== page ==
The devastating wildfire season in California that's seen a record number of acres burn may get worse starting Wednesday as hot, dry conditions with intense winds threaten to spark more flames.

The National Weather Service (NWS) issued a red flag warning through Friday for Northern California due to dry, windy weather that could fuel blazes in the region.

"While good progress has been made on a number of fires, this could hamper containment efforts," Cal Fire assistant deputy director Daniel Berlant said in a briefing on Tuesday. "It means if a new fire breaks out, that fire is going to be able to burn very rapidly."

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More than 8,500 wildfires have burned well over 6,406 square miles in California since the start of the year, but mostly since mid-August.

Dry, windy weather posed an extreme wildfire risk Wednesday, Oct. 14, 2020, in Northern California, where massive blazes already have cost hundreds of homes and killed or injured dozens of people.

Dry, windy weather posed an extreme wildfire risk Wednesday, Oct. 14, 2020, in Northern California, where massive blazes already have cost hundreds of homes and killed or injured dozens of people.
(AP Photo/Noah Berger, File)

Thirty-one people have died so far this wildfire season and more than 9,200 structures have been destroyed. Fall is typically the state's peak wildfire season, but many of the blazes came much earlier in 2020.

Five of the six largest state fires were in 2020, many starting from lightning strikes that burned in largely unpopulated land.

In this Sept. 9, 2020, file image taken with a slow shutter speed, embers light up a hillside behind the Bidwell Bar Bridge as the Bear Fire burns in Oroville, Calif.

In this Sept. 9, 2020, file image taken with a slow shutter speed, embers light up a hillside behind the Bidwell Bar Bridge as the Bear Fire burns in Oroville, Calif.
(AP Photo/Noah Berger, File)

Most of the huge fires have been fully or substantially contained over the past eight weeks. But 11,500 firefighters remain still on the lines.

A dome of heat burning across the Southwest is once again helping to create conditions leading to wildfire spread.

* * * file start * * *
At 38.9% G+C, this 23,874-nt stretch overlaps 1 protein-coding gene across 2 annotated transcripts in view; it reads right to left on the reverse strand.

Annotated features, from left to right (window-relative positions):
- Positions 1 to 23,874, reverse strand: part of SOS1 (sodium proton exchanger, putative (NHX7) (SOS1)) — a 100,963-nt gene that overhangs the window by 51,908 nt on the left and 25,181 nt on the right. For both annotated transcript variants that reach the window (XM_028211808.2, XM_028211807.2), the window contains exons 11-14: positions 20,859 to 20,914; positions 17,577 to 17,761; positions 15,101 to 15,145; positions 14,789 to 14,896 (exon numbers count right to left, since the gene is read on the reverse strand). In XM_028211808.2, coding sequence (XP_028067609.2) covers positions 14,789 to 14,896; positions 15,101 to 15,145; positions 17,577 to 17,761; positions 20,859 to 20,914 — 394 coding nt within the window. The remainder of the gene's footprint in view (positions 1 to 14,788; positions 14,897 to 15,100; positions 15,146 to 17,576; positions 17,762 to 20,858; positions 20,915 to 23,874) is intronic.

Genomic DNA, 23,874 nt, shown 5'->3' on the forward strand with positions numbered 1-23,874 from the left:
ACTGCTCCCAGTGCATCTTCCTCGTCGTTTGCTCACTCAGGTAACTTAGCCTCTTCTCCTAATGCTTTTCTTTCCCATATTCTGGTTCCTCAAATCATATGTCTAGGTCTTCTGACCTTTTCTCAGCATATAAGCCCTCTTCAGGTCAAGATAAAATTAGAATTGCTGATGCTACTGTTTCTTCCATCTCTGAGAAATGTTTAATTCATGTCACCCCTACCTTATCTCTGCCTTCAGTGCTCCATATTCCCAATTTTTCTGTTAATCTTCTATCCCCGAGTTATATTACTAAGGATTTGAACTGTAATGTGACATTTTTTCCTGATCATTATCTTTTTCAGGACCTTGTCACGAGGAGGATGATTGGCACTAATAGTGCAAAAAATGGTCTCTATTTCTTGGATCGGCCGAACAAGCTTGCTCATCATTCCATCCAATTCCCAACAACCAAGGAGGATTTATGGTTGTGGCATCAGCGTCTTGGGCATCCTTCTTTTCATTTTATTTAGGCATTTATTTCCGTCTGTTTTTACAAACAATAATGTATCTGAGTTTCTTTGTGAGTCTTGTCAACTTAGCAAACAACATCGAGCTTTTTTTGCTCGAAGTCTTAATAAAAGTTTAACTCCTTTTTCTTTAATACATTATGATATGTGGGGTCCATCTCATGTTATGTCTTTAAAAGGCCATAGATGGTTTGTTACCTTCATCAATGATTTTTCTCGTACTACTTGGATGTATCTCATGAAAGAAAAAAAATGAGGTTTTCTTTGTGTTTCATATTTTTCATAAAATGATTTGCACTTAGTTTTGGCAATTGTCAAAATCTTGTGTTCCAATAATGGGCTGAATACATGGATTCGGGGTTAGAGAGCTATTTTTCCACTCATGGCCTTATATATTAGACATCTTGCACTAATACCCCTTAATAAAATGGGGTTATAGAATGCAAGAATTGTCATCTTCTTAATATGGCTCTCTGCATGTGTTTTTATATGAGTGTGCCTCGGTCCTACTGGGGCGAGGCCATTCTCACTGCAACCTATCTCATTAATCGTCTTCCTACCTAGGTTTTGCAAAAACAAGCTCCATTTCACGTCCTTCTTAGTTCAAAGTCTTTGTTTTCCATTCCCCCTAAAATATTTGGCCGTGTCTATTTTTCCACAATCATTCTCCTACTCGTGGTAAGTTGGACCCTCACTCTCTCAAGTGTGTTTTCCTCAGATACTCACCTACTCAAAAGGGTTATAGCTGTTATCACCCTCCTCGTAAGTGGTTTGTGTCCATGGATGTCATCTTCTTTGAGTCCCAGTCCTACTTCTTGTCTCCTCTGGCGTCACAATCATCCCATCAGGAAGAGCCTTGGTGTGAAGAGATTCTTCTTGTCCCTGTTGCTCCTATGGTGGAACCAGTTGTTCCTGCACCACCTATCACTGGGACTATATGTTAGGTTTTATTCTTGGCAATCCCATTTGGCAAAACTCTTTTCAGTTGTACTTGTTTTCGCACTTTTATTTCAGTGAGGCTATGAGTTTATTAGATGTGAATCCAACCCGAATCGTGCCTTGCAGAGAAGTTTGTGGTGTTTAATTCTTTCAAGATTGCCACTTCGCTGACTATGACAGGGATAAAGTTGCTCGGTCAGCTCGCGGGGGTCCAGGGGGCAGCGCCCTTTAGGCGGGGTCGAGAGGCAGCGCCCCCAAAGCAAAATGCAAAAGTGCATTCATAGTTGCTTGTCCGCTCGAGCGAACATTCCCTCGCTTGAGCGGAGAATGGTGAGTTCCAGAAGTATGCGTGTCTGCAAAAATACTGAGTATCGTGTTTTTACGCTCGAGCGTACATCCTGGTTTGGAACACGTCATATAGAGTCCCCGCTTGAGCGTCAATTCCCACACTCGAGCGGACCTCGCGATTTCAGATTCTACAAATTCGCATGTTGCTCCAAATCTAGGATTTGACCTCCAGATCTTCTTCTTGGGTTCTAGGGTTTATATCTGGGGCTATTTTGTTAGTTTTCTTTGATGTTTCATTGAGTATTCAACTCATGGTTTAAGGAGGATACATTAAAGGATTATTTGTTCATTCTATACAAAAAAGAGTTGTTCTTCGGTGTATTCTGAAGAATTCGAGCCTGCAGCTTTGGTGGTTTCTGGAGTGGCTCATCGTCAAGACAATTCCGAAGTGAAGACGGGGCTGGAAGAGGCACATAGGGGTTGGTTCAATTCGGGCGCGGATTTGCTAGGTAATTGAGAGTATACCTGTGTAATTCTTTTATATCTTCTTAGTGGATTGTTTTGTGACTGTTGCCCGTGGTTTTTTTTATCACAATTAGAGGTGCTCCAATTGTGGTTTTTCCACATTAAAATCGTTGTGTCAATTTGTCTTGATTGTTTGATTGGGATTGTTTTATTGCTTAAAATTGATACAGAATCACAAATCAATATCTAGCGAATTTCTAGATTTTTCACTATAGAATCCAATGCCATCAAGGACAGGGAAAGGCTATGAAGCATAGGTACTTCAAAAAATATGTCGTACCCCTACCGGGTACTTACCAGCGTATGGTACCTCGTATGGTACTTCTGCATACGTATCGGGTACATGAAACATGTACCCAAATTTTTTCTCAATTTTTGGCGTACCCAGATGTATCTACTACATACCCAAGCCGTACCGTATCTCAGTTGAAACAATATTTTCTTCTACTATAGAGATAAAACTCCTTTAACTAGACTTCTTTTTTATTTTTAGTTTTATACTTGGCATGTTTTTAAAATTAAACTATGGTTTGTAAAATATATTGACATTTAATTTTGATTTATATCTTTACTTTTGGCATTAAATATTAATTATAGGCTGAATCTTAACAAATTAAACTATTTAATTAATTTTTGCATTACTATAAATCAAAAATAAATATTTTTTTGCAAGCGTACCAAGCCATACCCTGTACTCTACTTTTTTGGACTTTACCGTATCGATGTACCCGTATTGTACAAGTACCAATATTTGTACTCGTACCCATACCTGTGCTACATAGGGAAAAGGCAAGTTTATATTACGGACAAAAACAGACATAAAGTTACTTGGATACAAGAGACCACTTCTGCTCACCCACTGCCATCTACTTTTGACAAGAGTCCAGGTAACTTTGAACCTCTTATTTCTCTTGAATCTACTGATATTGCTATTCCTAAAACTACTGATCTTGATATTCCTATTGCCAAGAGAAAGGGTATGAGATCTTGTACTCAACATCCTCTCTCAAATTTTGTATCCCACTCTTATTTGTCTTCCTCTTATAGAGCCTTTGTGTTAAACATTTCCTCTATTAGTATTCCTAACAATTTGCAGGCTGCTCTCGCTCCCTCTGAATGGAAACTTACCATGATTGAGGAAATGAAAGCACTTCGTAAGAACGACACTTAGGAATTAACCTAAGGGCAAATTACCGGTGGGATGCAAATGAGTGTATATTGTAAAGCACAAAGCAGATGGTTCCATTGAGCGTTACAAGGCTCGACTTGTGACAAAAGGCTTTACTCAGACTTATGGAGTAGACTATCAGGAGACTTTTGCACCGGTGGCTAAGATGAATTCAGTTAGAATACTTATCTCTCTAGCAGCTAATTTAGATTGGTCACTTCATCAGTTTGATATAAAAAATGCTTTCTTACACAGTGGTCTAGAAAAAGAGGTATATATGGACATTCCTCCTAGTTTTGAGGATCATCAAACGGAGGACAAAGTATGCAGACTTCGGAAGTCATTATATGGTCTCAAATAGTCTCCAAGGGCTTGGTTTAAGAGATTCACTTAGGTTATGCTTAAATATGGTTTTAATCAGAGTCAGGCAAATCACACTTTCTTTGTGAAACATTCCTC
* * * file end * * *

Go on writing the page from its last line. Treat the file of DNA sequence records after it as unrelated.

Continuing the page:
The heat continues over California and the Southwest on Wednesday where record highs will be possible and heat advisories are in place.

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A cold front moving in from the Northwest is creating conditions that could allow for Diablo winds that blow from land to sea in the northern part of California.

Forecast high temperatures across Southern California for Wednesday, Oct. 14, 2020.

Forecast high temperatures across Southern California for Wednesday, Oct. 14, 2020.
(Fox News)

"This cold front is pretty gusty so it's going to bring the winds and the potential for more wildfire danger," Fox News Senior Meteorologist Janice Dean said on "Fox & Friends."

Heat advisories stretch through Southern California on Wednesday, Oct. 14, 2020.

Heat advisories stretch through Southern California on Wednesday, Oct. 14, 2020.
(Fox News)

Those enjoying the warm temperatures across the Plains on Wednesday should prepare for some changes. The strong cold front is on the move that will bring in much colder air by Thursday, with some areas feeling drops of 20-30 degrees.

Areas at risk of fire danger for Wednesday, Oct. 14, 2020.

Areas at risk of fire danger for Wednesday, Oct. 14, 2020.
(Fox News)

Many states across the Plains and into California are under red flag warnings with "elevated to critical" fire danger as the winds kick up and dry, warm conditions set the stage for possible wildfires. There are still 73 large wildfires burning across the West.

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The threat for wildfires will continue Thursday and Friday across Southern California as heat advisories remain in effect with the threat of an offshore flow of the notorious Santa Ana winds.

The national forecast for Wednesday, Oct. 14, 2020.

The national forecast for Wednesday, Oct. 14, 2020.
(Fox News)

The potentially dangerous conditions have spurred the nation's largest utility to warn it may begin cutting power Wednesday evening to as many as 54,000 customers in 24 counties.

Pacific Gas and Electric Company (PG&E), which provides power to much of California, said it may implement the preemptive electricity cuts as soon as Wednesday evening in an effort to prevent fires from being started by damaged power lines fouled or knocked down in high winds.

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"We really view it as a last resort option," Mark Quinlan, the company's incident commander, told The Associated Press.

The utility also has deployed generators and other measures to keep electricity flowing in some areas that might otherwise have lost power during the outages, Quinlan said.

Fox News' Brandon Noriega and The Associated Press contributed to this report.